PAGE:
THE one in six Irish couples who have difficulty conceiving may not have considered food as a solution, but nutritionist Sorcha Molloy says it could be part of the answer.
Optimal diet and lifestyle changes have been shown to help treat a range of conditions as diverse as type 2 diabetes, polycystic ovary syndrome, endometriosis and infertility.
“The most common cause of infertility is unexplained — in other words, couples have been told no medical problems have been identified. That is when diet and lifestyle can play a big role,” Molloy says.
She has believed passionately in the healing power of food since she trained as a chef in Ballymaloe 17 years ago.
Molloy has since gone on to complete a degree in nutrition at the University of Westminster and has just opened a clinic in Galway under the auspices of Dr Marilyn Glenville, one of the Britain’s leading women’s health nutritionists.
The clinic covers all aspects of women’s health, including menopause, PMS, endometriosis, pregnancy, weight problems as well as helping couples to conceive either naturally or with IVF.
“Fertility is a growing problem as lifestyles become more hectic and women delay having children due to work pressures or other personal reasons,” Molloy says.
Add to that increased exposure to chemicals and pesticides, which interfere with hormonal health, and the number of women — and men — with problems starts to mount up.
Sorcha Molloy advises couples to focus on their nutritional health in the three to four months before conception.
“Everything you do in that time can be as important as sex,” she says. “What you eat, drink, breathe, how stressed you are … it all matters.”
The Glenville Clinic says it screens for toxins before establishing any ‘anti-nutrients’ in a patient’s diet: alcohol and caffeine are top of the list.
Research has shown that caffeine can have an adverse effect on female fertility. Mothers-to-be are even advised to stay off decaff.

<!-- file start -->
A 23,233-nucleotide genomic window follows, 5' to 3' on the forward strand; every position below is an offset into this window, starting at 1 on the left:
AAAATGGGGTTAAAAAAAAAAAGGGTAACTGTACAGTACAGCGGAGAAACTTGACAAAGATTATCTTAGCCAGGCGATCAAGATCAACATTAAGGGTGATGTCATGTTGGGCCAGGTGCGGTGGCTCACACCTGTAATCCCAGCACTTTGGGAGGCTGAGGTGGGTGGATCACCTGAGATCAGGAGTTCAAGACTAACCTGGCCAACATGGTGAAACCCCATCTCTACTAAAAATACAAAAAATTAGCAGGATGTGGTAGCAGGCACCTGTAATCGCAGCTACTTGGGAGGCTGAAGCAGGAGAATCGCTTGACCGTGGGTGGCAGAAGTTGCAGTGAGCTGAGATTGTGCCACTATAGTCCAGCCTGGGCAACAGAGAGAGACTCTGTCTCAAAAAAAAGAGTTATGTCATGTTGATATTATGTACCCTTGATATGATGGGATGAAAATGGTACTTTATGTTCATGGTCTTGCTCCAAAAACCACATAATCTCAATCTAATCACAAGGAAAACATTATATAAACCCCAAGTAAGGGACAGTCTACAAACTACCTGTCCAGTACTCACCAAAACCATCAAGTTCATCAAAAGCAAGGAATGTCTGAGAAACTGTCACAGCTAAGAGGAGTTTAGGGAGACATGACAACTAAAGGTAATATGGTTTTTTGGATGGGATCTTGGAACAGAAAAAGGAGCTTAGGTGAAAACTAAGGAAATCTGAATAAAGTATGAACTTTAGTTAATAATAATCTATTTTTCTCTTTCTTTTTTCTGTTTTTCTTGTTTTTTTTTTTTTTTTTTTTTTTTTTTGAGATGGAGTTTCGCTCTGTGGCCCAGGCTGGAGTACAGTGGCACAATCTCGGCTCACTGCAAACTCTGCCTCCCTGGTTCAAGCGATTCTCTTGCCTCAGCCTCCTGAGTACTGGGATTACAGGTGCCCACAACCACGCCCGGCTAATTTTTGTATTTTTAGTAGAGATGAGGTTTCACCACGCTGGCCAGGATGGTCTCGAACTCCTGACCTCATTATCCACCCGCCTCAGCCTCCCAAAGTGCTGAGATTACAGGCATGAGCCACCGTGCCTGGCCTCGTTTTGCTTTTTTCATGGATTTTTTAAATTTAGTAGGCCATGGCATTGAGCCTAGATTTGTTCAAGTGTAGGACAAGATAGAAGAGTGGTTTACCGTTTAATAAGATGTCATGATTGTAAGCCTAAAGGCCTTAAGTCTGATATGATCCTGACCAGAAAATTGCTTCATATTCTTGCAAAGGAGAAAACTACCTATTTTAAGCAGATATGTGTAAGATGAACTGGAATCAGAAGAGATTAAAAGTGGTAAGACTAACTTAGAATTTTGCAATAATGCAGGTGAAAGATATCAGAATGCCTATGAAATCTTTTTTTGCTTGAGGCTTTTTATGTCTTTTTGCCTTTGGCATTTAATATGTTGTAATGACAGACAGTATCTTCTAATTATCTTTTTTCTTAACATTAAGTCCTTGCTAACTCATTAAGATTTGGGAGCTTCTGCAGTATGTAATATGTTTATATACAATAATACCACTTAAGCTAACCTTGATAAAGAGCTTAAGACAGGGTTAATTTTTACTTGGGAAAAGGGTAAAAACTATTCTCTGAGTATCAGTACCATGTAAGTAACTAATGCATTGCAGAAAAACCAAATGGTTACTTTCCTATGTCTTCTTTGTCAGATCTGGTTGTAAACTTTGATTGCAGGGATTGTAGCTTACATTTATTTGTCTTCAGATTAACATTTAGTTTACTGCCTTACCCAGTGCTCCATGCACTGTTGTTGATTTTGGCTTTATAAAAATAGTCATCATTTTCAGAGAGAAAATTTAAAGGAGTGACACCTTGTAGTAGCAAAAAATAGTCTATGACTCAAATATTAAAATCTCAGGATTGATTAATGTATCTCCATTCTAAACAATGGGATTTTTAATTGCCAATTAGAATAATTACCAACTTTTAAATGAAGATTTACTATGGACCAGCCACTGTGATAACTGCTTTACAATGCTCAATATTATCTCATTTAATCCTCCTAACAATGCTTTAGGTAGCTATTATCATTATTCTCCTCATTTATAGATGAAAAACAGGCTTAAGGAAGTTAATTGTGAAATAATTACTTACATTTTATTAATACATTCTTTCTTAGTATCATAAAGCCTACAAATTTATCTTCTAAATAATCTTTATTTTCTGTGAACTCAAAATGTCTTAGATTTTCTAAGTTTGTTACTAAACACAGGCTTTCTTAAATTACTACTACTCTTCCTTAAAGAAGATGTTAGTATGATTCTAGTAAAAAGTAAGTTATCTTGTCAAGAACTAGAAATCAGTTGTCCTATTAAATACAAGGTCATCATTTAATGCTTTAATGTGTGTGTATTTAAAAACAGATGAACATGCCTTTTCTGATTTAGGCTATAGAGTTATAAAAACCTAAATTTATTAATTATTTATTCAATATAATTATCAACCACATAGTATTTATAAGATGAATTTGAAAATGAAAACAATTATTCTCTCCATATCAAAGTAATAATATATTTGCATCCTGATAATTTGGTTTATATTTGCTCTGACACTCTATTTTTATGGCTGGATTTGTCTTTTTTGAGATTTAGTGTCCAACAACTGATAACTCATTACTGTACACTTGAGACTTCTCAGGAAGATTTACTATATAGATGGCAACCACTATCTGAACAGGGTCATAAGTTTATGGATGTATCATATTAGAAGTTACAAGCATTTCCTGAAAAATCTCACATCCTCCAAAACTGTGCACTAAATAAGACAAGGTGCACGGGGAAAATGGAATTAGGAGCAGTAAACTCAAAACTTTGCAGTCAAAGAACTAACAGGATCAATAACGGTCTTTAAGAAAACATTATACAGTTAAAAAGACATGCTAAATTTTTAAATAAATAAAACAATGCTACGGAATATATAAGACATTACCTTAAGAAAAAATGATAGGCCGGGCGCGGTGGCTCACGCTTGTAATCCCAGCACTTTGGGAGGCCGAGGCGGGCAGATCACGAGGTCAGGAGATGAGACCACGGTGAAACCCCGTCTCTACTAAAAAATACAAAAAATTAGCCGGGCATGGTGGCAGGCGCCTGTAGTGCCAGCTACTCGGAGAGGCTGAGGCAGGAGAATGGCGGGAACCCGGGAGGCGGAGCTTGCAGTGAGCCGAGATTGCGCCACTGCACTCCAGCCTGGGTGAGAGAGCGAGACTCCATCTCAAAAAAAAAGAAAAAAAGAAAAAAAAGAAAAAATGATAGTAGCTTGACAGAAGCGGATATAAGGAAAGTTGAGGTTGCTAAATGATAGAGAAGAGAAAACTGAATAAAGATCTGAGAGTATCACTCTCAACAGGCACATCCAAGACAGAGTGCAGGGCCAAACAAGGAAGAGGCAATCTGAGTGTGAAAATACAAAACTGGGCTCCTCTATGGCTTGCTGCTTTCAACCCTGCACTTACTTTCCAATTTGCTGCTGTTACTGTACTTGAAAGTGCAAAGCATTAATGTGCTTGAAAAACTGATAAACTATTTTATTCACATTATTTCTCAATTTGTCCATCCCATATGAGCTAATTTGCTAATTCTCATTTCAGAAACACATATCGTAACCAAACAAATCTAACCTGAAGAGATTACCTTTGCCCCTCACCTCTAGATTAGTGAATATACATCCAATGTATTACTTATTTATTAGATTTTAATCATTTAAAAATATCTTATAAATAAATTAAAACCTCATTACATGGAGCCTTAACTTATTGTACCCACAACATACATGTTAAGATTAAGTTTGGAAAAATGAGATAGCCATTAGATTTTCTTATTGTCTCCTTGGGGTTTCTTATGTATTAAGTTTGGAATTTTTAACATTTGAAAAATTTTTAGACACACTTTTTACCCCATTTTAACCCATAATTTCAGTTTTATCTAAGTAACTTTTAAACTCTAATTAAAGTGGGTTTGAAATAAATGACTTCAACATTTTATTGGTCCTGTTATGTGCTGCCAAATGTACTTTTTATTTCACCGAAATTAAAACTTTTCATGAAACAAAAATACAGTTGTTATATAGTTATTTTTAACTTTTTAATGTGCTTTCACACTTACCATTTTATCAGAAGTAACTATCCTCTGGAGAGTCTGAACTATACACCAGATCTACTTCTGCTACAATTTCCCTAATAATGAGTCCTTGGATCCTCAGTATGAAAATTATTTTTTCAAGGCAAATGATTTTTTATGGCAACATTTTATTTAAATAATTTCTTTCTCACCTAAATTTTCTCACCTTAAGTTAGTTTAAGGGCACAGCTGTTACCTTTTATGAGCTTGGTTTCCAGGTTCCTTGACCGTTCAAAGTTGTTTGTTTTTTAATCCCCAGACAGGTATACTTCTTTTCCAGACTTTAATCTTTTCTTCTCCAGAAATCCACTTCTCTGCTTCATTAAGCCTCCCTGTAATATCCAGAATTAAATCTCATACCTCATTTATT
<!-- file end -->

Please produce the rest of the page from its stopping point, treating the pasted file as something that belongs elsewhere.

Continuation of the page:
One study shows that drinking as little as one cup of coffee a day can halve your chance of conceiving and just two cups a day increases the risk of miscarriage.
While coffee is one of the worst offenders, it is also advised to cut out all caffeine-containing foods, including chocolate.
The changes might sound drastic but a study by the University of Surrey showed that couples with a previous history of infertility who made diet and lifestyle changes and took nutritional supplements had an 80% success rate.
Molloy has also seen the evidence that a nutrient-rich diet can help boost fertility at Glenville clinics in Dublin and Cork.
“Fertility is very complex and it will be different for every couple,” Molloy says. “But you can improve your chances by following certain guidelines and eating a Mediterranean-style diet. If you wouldn’t give it to your baby, then don’t give it to yourself.”
Processed foods should be replaced with fresh, whole foods, and organic where possible.
It is important to fill your diet with essential fatty acids, vitamin C (citrus fruits, kiwi and strawberries) and to eat lots of leafy green vegetables, which are high in vitamin B6.
* For tailored nutritional advice, two to three consultations are advised. The first costs €150 and subsequent visits €98.
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